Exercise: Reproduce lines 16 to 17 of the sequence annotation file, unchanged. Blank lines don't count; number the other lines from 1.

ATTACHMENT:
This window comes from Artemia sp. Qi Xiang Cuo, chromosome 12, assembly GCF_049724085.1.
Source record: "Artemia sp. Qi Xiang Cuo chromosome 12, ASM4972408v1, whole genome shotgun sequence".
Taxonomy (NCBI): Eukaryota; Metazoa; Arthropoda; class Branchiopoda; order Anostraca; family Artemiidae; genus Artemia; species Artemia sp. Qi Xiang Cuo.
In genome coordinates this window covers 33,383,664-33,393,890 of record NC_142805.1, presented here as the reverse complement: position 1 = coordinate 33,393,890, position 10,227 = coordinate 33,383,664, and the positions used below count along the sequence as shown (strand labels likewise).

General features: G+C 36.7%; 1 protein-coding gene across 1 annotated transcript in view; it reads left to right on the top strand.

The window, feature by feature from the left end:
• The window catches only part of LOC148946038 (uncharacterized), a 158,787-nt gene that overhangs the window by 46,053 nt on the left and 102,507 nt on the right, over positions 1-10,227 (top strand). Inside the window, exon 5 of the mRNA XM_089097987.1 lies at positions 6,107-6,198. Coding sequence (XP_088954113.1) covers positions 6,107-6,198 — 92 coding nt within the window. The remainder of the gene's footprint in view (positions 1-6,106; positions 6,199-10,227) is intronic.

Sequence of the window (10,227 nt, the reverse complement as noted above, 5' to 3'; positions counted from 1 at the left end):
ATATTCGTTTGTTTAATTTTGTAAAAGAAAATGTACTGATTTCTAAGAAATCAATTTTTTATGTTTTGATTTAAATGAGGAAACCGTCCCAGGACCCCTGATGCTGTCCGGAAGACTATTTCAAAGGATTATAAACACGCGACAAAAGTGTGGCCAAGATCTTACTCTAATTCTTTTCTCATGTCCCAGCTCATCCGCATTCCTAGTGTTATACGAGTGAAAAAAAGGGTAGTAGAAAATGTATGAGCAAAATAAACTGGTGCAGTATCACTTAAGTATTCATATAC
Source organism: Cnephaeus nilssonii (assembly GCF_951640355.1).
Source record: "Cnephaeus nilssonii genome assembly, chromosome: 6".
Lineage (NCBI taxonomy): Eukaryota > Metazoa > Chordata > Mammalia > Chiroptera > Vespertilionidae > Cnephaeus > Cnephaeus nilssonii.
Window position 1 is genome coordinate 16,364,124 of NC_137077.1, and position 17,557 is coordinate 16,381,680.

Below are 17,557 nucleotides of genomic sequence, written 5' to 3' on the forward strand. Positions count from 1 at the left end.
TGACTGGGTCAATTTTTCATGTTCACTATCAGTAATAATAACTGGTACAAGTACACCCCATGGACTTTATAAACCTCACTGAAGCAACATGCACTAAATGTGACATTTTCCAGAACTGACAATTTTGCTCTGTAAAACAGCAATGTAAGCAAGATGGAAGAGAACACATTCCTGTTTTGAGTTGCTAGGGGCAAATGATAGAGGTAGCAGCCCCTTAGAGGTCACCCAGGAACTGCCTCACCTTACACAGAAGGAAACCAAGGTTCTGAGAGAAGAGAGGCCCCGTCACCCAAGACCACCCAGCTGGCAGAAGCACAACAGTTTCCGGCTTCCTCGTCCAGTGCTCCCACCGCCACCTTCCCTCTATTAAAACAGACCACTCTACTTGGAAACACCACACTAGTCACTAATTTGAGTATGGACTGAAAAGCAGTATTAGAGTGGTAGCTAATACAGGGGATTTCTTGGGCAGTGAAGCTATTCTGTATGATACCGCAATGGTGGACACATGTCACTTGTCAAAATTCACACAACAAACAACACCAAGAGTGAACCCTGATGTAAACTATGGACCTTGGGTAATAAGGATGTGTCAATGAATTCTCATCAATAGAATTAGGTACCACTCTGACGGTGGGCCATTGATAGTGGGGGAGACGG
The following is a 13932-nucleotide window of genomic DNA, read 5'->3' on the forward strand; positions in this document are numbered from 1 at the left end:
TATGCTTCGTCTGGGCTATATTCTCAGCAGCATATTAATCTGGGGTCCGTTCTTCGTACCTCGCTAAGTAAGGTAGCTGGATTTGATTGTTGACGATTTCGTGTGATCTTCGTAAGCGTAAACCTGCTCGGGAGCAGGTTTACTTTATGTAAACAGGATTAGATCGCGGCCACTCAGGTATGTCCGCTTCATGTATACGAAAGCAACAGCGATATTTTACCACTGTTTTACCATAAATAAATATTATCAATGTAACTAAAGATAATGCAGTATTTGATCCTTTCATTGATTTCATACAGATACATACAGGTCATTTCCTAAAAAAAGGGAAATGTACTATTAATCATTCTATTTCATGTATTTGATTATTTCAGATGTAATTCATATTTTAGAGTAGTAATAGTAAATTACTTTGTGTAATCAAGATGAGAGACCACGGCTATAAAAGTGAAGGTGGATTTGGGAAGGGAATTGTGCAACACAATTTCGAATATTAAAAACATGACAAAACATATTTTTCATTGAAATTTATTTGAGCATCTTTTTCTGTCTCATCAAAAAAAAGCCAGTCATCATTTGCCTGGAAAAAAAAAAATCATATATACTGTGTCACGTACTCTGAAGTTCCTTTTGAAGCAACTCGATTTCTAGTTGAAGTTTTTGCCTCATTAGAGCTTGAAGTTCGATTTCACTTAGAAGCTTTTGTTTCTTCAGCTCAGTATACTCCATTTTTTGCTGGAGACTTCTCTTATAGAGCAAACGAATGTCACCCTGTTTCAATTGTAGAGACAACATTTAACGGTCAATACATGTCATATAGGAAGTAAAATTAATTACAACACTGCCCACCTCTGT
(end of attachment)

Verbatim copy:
The following is a 13932-nucleotide window of genomic DNA, read 5'->3' on the forward strand; positions in this document are numbered from 1 at the left end:
TATGCTTCGTCTGGGCTATATTCTCAGCAGCATATTAATCTGGGGTCCGTTCTTCGTACCTCGCTAAGTAAGGTAGCTGGATTTGATTGTTGACGATTTCGTGTGATCTTCGTAAGCGTAAACCTGCTCGGGAGCAGGTTTACTTTATGTAAACAGGATTAGATCGCGGCCACTCAGGTATGTCCGCTTCATGTATACGAAAGCAACAGCGATATTTTACCACTGTTTTACCATAAATAAATATTATCAATGTAACTAAAGATAATGCAGTATTTGATCCTTTCATTGATTTCATACAGATACATACAGGTCATTTCCTAAAAAAAGGGAAATGTACTATTAATCATTCTATTTCATGTATTTGATTATTTCAGATGTAATTCATATTTTAGAGTAGTAATAGTAAATTACTTTGTGTAATCAAGATGAGAGACCACGGCTATAAAAGTGAAGGTGGATTTGGGAAGGGAATTGTGCAACACAATTTCGAATATTAAAAACATGACAAAACATATTTTTCATTGAAATTTATTTGAGCATCTTTTTCTGTCTCATCAAAAAAAAGCCAGTCATCATTTGCCTGGAAAAAAAAAAATCATATATACTGTGTCACGTACTCTGAAGTTCCTTTTGAAGCAACTCGATTTCTAGTTGAAGTTTTTGCCTCATTAGAGCTTGAAGTTCGATTTCACTTAGAAGCTTTTGTTTCTTCAGCTCAGTATACTCCATTTTTTGCTGGAGACTTCTCTTATAGAGCAAACGAATGTCACCCTGTTTCAATTGTAGAGACAACATTTAACGGTCAATACATGTCATATAGGAAGTAAAATTAATTACAACACTGCCCACCTCTGT